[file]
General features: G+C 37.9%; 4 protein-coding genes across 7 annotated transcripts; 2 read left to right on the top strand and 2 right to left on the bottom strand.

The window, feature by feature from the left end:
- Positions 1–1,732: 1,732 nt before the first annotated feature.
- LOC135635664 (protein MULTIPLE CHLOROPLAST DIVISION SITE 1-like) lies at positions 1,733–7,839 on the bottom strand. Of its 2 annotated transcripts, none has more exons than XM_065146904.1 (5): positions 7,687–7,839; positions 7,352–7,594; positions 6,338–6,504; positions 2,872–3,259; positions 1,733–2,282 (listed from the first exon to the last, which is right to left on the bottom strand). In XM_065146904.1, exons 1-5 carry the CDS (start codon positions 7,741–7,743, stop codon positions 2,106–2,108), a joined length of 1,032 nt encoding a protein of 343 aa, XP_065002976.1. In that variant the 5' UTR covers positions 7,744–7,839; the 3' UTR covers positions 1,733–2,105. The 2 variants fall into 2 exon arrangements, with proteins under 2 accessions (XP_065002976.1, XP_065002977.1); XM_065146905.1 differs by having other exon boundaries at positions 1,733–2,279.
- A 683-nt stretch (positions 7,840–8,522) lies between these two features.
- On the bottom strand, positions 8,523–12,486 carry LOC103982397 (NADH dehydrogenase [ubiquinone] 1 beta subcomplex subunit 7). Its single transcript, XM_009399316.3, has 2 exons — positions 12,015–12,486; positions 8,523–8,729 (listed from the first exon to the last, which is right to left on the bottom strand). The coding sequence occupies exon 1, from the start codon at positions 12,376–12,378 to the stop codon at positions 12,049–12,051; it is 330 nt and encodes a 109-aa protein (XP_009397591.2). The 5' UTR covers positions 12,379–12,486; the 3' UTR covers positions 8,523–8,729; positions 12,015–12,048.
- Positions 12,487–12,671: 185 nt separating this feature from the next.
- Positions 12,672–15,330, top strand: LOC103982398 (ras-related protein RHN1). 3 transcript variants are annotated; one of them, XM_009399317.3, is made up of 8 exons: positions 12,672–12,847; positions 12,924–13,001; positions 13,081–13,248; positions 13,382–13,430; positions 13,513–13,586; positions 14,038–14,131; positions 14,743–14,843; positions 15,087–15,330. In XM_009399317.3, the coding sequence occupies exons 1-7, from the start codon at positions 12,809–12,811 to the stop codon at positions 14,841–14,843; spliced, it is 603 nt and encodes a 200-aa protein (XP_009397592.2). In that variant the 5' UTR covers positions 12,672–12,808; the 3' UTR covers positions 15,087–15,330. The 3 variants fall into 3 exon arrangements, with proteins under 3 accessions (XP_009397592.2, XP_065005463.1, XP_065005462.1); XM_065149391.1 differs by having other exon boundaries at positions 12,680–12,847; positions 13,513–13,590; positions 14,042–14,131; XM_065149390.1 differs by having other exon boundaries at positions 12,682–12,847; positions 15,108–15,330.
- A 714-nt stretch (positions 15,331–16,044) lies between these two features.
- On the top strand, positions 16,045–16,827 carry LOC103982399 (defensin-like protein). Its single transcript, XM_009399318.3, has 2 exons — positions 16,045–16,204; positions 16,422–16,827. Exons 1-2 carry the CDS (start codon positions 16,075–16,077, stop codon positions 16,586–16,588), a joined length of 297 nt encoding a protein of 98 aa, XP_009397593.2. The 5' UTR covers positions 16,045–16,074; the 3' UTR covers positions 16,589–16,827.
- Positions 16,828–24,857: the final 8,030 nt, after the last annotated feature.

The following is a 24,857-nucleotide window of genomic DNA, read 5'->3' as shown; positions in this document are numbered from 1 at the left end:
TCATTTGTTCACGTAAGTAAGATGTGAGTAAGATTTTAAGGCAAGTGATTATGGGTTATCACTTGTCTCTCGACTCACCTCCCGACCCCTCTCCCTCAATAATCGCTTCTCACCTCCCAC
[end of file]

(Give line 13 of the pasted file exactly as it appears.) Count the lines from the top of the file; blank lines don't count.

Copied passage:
TCATTTGTTCACGTAAGTAAGATGTGAGTAAGATTTTAAGGCAAGTGATTATGGGTTATCACTTGTCTCTCGACTCACCTCCCGACCCCTCTCCCTCAATAATCGCTTCTCACCTCCCAC